, FERGUSON, Nov 26 – Protest marches sprang up in cities across the United States on Tuesday, amid a tense security operation in Ferguson, the Missouri town at the centre of the country’s latest racially-charged stand-off.
Clashes erupted in the St Louis suburb for a second night, after Monday’s decision by a grand jury not to prosecute a white police officer for shooting dead an unarmed black teenager.
Missouri Governor Jay Nixon said the National Guard force in the Ferguson area had been be tripled to more than 2,000 troops to back up the officer’s beleaguered local police force.
Armed National Guard troopers sealed off West Florissant, the road running through Ferguson that was the scene of the worst looting and fire-starting on Monday. Police made at least two arrests.
St Louis police said that one of their patrol cars had been vandalized by protesters who were trying to set it on fire. READ: Brown family lawyer denounces ‘unfair’ Ferguson process.
At the Ferguson police station a cordon of 50 riot police faced off across a road with around 100 noisy protesters chanting and waving placards, including one that read: “We will not be silenced.”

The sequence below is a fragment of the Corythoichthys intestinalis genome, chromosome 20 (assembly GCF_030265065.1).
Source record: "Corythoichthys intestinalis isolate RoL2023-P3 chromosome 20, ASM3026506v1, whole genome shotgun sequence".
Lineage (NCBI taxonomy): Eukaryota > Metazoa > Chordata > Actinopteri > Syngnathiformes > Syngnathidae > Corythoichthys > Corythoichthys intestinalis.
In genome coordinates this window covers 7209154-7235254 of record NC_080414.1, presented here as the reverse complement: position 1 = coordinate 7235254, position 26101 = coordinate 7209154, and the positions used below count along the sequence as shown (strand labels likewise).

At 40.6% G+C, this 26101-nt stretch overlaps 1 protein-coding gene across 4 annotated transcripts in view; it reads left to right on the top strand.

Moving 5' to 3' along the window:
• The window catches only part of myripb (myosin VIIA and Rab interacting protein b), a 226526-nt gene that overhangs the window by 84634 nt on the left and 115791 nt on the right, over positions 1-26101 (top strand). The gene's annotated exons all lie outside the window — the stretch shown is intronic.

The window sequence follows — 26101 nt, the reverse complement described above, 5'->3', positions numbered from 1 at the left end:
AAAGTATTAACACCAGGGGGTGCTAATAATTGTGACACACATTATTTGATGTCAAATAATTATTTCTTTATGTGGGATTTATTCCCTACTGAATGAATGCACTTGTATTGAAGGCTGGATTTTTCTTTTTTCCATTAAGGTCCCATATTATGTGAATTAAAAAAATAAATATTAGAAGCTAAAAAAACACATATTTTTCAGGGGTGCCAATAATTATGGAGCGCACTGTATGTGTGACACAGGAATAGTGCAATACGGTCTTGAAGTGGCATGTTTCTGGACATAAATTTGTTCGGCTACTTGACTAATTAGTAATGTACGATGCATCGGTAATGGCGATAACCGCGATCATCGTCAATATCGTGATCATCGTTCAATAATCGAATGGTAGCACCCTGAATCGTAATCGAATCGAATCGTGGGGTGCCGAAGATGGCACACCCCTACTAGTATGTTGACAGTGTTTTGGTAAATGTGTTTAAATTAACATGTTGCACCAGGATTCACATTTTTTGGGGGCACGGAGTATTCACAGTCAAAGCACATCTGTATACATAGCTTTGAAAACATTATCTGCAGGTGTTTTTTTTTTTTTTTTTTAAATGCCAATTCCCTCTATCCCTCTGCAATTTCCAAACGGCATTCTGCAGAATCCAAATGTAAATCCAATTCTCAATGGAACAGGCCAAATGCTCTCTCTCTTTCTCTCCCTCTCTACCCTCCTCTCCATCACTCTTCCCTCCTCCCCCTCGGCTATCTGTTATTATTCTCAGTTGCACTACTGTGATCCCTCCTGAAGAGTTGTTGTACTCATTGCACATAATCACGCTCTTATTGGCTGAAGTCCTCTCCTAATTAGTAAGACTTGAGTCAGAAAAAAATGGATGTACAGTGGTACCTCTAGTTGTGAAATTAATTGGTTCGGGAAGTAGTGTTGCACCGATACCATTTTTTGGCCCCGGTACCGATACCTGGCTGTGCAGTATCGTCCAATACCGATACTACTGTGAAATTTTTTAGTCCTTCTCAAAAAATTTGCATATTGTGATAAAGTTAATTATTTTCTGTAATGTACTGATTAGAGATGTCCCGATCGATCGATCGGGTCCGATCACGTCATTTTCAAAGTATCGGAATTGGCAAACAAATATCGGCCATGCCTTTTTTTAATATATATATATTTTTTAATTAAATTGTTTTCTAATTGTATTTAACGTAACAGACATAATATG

Inside the perimeter of the station, National Guardsmen equipped with riot shields and batons could be seen preparing for the night.
The protest crowd was smaller than it had been on Monday, but some masked agitators could be seen on the fringes of the demonstration and the mood was tense.
“Lives and property must be protected. This community deserves to have peace,” Governor Nixon said, as anger mounted nationwide.
Meanwhile, marchers disrupted traffic on bridges and in tunnels in New York City – leading to a number of arrests – and a peaceful crowd took to the streets in downtown Washington, near the White House.
Similar angry but largely peaceful protests sprang up in cities large and small, from Los Angeles and Seattle on the west coast to Atlanta, Philadelphia and Baltimore in the east.
US President Barack Obama called for rioters to be prosecuted, while acknowledging the deep-rooted frustrations of minorities who feel they are unfairly treated by police.
“There are productive ways of responding and expressing those frustrations and there are destructive ways of responding,” he said.
“Burning buildings, torching cars, destroying property, putting people at risk. That’s destructive and there’s no excuse for it. Those are criminal acts.”